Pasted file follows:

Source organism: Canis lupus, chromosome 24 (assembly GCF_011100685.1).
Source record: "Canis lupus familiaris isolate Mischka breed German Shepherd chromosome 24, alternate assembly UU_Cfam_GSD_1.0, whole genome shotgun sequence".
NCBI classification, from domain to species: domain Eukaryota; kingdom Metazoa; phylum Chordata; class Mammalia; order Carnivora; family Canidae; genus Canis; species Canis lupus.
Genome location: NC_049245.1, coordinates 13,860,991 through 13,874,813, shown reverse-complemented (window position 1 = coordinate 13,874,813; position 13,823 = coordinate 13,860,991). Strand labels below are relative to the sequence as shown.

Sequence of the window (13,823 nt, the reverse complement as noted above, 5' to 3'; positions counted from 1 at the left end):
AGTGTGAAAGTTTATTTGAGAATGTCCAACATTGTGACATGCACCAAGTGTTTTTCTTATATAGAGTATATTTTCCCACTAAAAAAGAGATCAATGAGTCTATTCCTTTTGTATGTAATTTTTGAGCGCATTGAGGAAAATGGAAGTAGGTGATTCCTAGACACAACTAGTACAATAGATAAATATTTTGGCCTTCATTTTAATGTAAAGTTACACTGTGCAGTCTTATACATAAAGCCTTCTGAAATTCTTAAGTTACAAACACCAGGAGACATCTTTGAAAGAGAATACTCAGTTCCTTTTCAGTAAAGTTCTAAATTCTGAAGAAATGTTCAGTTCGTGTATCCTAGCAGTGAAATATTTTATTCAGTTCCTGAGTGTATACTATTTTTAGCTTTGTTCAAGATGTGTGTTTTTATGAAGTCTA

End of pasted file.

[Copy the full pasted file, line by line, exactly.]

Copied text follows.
Source organism: Canis lupus, chromosome 24 (assembly GCF_011100685.1).
Source record: "Canis lupus familiaris isolate Mischka breed German Shepherd chromosome 24, alternate assembly UU_Cfam_GSD_1.0, whole genome shotgun sequence".
NCBI classification, from domain to species: domain Eukaryota; kingdom Metazoa; phylum Chordata; class Mammalia; order Carnivora; family Canidae; genus Canis; species Canis lupus.
Genome location: NC_049245.1, coordinates 13,860,991 through 13,874,813, shown reverse-complemented (window position 1 = coordinate 13,874,813; position 13,823 = coordinate 13,860,991). Strand labels below are relative to the sequence as shown.

Sequence of the window (13,823 nt, the reverse complement as noted above, 5' to 3'; positions counted from 1 at the left end):
AGTGTGAAAGTTTATTTGAGAATGTCCAACATTGTGACATGCACCAAGTGTTTTTCTTATATAGAGTATATTTTCCCACTAAAAAAGAGATCAATGAGTCTATTCCTTTTGTATGTAATTTTTGAGCGCATTGAGGAAAATGGAAGTAGGTGATTCCTAGACACAACTAGTACAATAGATAAATATTTTGGCCTTCATTTTAATGTAAAGTTACACTGTGCAGTCTTATACATAAAGCCTTCTGAAATTCTTAAGTTACAAACACCAGGAGACATCTTTGAAAGAGAATACTCAGTTCCTTTTCAGTAAAGTTCTAAATTCTGAAGAAATGTTCAGTTCGTGTATCCTAGCAGTGAAATATTTTATTCAGTTCCTGAGTGTATACTATTTTTAGCTTTGTTCAAGATGTGTGTTTTTATGAAGTCTA